Reduce the heat and keep the mixture at a bare simmer. Cook, stirring gently and often, until the rice is completely tender, about 25 minutes. Remove the pan from the heat.

In a medium bowl, beat the egg yolks. Add one cup of the rice/milk mixture to the eggs and whisk together. Pour the egg mixture back into the remaining mixture in the saucepan. Put the pan back on medium heat, add the remaining 2/3 cup milk and cook, stirring constantly, just until the mixture begins to boil, about 2 minutes.

Transfer the pudding to a large bowl and place a piece of plastic wrap directly over the surface of the pudding. Set the bowl in an ice bath to cool the pudding quickly. When cool, discard the cinnamon stick and the vanilla bean. Divide the pudding into 6 small bowls or ramekins, cover with plastic wrap, and refrigerate at least 3 hours before serving. The mixture will seem a little thin before refrigerating, but it sets up nicely in the fridge.  Top with sweetened whipped cream, if desired.

*Does anyone else love food-related scenes in movies, or is it just me? I also love that scene in Heartburn where Streep and Jack Nicholson eat spaghetti carbonara in bed, out of one huge bowl, with two forks. And of course, there’s Meg Ryan and the orgasmic sandwich in When Harry Met Sally. The steak Cher forces on Nicolas Cage in Moonstruck. The extravagant pasta timbale in Big Night.  I could go on forever…  If you have a favorite food scene from a movie, I’d love to hear it!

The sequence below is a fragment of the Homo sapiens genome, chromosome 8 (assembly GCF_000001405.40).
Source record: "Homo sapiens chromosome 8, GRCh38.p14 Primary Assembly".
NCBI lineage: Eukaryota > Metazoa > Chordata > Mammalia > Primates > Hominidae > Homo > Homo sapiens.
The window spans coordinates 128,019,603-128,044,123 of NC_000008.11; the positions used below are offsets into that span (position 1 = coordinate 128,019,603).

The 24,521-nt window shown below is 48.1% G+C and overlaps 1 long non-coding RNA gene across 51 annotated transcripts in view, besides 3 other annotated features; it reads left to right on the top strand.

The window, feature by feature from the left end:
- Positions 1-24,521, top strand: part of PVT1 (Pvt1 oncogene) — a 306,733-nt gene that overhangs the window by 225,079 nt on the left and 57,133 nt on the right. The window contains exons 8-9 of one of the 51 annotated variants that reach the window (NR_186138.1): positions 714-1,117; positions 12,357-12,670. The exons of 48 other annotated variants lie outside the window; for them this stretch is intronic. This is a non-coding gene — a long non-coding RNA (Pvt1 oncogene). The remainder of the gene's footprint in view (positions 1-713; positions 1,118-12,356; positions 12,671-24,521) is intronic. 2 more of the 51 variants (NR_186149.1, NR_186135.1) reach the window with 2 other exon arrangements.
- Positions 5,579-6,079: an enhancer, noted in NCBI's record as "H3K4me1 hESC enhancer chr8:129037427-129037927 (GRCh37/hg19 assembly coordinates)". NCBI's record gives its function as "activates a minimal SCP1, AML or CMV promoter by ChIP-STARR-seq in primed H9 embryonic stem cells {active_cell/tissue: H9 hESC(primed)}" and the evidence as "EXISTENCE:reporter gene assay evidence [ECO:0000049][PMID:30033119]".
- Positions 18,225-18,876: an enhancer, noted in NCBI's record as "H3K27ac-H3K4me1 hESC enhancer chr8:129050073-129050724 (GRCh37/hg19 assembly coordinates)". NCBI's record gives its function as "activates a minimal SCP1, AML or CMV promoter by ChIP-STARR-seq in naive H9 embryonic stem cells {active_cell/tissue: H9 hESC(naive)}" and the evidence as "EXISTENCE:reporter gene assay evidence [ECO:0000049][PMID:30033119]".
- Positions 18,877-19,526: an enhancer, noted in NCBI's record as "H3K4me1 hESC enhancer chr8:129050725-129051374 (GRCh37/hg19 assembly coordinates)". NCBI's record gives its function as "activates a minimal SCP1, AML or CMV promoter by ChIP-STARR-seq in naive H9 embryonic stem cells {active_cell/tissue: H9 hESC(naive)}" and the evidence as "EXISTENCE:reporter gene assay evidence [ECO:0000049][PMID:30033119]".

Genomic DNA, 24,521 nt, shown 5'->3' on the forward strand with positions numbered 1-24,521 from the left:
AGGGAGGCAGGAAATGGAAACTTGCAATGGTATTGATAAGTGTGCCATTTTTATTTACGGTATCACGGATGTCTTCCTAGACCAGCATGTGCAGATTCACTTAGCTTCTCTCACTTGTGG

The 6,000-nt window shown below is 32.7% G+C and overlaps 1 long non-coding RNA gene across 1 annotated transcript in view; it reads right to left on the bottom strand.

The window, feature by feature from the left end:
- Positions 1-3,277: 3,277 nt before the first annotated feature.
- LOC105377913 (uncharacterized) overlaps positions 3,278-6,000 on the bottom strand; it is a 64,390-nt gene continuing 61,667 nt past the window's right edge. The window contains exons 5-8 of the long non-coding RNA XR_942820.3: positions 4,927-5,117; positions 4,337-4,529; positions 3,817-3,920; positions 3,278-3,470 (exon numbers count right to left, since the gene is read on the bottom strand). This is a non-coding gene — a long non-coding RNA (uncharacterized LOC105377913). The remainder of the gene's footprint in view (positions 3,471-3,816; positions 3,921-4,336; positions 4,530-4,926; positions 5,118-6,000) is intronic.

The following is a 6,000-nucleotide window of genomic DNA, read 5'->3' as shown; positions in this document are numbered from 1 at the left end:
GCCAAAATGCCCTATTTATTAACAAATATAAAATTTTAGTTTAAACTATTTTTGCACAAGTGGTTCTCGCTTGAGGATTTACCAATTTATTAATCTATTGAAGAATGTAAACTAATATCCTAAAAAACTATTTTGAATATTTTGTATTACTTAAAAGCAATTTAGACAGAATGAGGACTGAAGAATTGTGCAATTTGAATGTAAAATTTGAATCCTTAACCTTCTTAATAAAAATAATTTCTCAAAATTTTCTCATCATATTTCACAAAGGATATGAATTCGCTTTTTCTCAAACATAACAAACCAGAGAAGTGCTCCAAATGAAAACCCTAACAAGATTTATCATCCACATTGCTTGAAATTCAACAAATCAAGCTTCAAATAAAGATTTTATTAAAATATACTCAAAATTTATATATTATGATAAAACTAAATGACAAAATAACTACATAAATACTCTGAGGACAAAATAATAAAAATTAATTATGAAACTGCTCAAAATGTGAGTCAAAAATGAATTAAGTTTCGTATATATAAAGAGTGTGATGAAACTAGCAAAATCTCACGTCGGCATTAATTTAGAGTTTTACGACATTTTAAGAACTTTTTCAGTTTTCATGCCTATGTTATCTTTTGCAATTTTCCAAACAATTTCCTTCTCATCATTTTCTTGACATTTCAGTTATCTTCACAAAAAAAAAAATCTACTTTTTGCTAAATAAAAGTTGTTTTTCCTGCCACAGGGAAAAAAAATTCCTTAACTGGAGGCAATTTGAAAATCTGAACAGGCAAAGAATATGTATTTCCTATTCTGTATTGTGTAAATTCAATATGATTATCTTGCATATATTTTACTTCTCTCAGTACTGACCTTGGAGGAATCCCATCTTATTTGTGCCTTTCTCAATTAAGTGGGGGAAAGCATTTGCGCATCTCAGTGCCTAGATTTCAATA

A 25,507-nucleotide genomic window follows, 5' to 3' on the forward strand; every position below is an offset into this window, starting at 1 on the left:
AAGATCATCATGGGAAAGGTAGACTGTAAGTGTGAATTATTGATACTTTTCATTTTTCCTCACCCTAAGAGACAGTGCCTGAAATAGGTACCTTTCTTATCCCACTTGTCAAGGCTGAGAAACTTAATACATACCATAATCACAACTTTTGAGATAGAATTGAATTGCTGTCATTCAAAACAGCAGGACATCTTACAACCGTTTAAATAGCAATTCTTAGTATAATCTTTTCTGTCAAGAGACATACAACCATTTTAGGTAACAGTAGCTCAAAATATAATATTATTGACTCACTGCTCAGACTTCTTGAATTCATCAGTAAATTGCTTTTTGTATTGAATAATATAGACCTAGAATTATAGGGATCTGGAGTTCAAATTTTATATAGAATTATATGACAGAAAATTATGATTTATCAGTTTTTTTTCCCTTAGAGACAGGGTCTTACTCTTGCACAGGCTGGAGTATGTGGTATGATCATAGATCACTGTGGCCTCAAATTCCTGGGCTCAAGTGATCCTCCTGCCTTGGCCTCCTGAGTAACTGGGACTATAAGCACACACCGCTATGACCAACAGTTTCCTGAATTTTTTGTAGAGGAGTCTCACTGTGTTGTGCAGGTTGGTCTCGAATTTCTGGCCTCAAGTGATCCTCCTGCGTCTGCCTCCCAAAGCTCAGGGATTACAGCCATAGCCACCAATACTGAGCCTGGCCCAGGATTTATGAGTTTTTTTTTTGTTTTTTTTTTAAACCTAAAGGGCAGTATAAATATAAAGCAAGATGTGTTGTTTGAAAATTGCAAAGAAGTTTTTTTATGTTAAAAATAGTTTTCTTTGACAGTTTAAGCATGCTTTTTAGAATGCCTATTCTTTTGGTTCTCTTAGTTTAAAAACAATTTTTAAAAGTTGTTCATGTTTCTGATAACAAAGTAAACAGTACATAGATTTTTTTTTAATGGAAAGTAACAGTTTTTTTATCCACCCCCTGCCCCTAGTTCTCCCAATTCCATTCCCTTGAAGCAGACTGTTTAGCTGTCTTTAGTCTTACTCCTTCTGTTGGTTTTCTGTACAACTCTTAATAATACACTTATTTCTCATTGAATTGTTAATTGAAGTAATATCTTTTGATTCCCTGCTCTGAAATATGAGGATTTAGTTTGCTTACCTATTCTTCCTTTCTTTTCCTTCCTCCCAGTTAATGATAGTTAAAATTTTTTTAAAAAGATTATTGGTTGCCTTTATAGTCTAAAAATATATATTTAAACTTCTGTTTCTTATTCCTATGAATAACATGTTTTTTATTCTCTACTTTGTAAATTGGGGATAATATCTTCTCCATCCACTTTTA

{ 14 comments… read them below or add one }

Ginny Marie November 14, 2011 at 1:37 pm

I SO wish you could have cooked for me when I was going through chemo! The best I could muster up for myself was plain mashed potatoes.


Lana November 27, 2011 at 12:01 am

We are going through the similar things in life… I just left my mom in Serbia after taking care of her for the last four months (I was supposed to stay for only thirty days, but her inoperable and unable to biopsy cancer showed its ugly head and I had no choice).
After a “one-shot” radiation therapy for her spine, she developed the mouth sores and never truly recovered.
While I was there, I made rice pudding for her frequently, in minuscule doses. It is mild, sweet, comforting, and it brings forth those strong nostalgic memories of childhood.
Here is a Cheers! for our mothers, with a wish to keep fighting:)


TKW November 27, 2011 at 10:36 am

I am so sorry about your mother. Thank you for writing and sharing your story. Fighting mamas are things to be cherished, indeed.